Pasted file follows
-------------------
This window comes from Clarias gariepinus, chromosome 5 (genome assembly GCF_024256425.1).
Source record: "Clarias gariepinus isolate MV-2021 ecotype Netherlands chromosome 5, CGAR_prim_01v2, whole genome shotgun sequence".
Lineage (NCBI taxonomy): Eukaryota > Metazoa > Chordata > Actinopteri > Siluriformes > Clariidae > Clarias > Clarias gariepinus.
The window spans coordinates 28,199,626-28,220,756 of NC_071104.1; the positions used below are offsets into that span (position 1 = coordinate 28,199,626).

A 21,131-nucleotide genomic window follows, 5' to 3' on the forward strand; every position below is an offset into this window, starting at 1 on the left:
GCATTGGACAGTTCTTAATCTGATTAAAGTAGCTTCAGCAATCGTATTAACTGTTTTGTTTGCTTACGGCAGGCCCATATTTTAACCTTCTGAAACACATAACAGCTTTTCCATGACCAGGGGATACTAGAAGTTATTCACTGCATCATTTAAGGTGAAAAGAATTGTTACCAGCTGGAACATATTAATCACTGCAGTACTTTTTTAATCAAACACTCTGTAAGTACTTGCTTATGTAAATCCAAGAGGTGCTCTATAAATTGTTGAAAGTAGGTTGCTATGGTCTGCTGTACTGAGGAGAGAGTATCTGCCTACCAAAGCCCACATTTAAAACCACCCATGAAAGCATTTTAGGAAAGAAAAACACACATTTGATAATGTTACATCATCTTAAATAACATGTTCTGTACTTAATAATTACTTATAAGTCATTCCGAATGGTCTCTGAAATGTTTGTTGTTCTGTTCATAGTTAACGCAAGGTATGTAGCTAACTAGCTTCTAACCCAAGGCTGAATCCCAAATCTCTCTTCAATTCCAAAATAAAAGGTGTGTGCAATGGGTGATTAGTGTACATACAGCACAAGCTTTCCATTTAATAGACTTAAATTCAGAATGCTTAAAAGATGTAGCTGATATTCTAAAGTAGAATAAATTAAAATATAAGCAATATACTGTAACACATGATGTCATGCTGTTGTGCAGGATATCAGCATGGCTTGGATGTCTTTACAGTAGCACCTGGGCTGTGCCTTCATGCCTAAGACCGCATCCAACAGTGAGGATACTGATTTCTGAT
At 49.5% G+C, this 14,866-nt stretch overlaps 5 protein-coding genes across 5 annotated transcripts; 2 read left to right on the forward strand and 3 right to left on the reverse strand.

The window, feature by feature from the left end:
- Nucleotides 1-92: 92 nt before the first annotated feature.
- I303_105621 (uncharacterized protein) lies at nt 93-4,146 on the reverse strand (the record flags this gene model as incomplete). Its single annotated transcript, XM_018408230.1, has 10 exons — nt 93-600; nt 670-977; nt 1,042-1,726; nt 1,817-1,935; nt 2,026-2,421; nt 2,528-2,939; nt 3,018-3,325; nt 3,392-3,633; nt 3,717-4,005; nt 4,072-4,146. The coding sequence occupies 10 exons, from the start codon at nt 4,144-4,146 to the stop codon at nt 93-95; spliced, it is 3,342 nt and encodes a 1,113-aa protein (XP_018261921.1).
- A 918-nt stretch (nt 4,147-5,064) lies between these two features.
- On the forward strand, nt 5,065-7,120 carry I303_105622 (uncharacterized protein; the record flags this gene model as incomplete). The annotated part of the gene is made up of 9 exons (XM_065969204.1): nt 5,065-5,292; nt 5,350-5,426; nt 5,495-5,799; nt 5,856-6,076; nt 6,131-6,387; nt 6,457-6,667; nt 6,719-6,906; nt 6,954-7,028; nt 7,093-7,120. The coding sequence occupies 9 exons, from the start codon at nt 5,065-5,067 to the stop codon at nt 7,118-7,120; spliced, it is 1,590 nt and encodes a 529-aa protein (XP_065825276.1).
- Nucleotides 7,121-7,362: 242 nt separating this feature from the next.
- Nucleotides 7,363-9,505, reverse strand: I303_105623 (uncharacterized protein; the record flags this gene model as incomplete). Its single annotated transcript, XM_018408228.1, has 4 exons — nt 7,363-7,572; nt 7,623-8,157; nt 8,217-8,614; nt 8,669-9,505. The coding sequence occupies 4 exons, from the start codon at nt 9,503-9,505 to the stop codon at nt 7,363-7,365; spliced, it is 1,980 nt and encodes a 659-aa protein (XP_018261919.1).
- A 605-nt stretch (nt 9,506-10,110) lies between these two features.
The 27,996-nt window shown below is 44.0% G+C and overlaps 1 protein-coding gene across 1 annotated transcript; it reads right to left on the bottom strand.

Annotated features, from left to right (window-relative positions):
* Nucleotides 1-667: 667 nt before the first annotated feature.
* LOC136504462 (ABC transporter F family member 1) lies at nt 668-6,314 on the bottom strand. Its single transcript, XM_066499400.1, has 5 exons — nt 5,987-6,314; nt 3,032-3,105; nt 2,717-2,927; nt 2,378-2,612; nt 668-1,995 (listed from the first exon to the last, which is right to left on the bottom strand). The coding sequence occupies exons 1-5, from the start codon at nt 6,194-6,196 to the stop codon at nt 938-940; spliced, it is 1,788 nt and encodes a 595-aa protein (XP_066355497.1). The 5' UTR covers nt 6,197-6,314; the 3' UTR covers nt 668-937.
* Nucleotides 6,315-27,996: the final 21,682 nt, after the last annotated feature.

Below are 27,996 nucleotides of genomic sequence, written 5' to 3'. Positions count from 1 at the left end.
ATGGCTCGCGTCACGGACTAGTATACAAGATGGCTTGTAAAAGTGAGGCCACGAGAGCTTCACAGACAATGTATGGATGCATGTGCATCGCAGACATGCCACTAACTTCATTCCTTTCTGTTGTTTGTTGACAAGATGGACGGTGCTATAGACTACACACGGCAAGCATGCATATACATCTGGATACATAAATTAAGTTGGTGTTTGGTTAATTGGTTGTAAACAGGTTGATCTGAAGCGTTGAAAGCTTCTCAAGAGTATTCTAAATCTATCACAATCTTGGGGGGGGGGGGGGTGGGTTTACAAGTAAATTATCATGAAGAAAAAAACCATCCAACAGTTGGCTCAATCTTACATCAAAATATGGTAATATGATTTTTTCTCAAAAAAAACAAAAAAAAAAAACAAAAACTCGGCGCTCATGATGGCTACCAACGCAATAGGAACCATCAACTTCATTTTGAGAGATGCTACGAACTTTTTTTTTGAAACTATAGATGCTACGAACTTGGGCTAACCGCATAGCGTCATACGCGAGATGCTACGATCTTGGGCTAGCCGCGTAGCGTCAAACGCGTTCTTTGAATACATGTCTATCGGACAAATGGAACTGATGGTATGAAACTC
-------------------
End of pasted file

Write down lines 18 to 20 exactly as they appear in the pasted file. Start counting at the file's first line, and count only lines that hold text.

* Nucleotides 1-667: 667 nt before the first annotated feature.
* LOC136504462 (ABC transporter F family member 1) lies at nt 668-6,314 on the bottom strand. Its single transcript, XM_066499400.1, has 5 exons — nt 5,987-6,314; nt 3,032-3,105; nt 2,717-2,927; nt 2,378-2,612; nt 668-1,995 (listed from the first exon to the last, which is right to left on the bottom strand). The coding sequence occupies exons 1-5, from the start codon at nt 6,194-6,196 to the stop codon at nt 938-940; spliced, it is 1,788 nt and encodes a 595-aa protein (XP_066355497.1). The 5' UTR covers nt 6,197-6,314; the 3' UTR covers nt 668-937.
* Nucleotides 6,315-27,996: the final 21,682 nt, after the last annotated feature.